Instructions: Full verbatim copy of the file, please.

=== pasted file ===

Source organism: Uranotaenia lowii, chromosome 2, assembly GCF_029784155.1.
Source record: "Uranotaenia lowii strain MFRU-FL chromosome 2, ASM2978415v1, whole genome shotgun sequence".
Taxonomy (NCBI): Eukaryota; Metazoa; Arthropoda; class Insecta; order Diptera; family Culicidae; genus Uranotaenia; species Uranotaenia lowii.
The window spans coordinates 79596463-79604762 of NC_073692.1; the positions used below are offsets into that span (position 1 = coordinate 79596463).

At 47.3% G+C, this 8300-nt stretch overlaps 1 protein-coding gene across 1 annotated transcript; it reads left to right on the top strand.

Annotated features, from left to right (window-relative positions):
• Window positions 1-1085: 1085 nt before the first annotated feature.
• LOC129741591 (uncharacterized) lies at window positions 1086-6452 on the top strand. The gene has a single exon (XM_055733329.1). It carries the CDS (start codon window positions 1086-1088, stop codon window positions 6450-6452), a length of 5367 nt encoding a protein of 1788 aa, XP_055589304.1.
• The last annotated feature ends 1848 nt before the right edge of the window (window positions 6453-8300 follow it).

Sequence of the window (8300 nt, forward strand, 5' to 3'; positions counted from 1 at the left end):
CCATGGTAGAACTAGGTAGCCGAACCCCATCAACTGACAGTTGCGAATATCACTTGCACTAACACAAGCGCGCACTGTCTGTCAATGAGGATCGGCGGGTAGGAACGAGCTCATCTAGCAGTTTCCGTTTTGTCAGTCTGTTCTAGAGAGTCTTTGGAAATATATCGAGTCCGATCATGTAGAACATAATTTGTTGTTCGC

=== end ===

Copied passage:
Source organism: Uranotaenia lowii, chromosome 2, assembly GCF_029784155.1.
Source record: "Uranotaenia lowii strain MFRU-FL chromosome 2, ASM2978415v1, whole genome shotgun sequence".
Taxonomy (NCBI): Eukaryota; Metazoa; Arthropoda; class Insecta; order Diptera; family Culicidae; genus Uranotaenia; species Uranotaenia lowii.
The window spans coordinates 79596463-79604762 of NC_073692.1; the positions used below are offsets into that span (position 1 = coordinate 79596463).

At 47.3% G+C, this 8300-nt stretch overlaps 1 protein-coding gene across 1 annotated transcript; it reads left to right on the top strand.

Annotated features, from left to right (window-relative positions):
• Window positions 1-1085: 1085 nt before the first annotated feature.
• LOC129741591 (uncharacterized) lies at window positions 1086-6452 on the top strand. The gene has a single exon (XM_055733329.1). It carries the CDS (start codon window positions 1086-1088, stop codon window positions 6450-6452), a length of 5367 nt encoding a protein of 1788 aa, XP_055589304.1.
• The last annotated feature ends 1848 nt before the right edge of the window (window positions 6453-8300 follow it).

Sequence of the window (8300 nt, forward strand, 5' to 3'; positions counted from 1 at the left end):
CCATGGTAGAACTAGGTAGCCGAACCCCATCAACTGACAGTTGCGAATATCACTTGCACTAACACAAGCGCGCACTGTCTGTCAATGAGGATCGGCGGGTAGGAACGAGCTCATCTAGCAGTTTCCGTTTTGTCAGTCTGTTCTAGAGAGTCTTTGGAAATATATCGAGTCCGATCATGTAGAACATAATTTGTTGTTCGC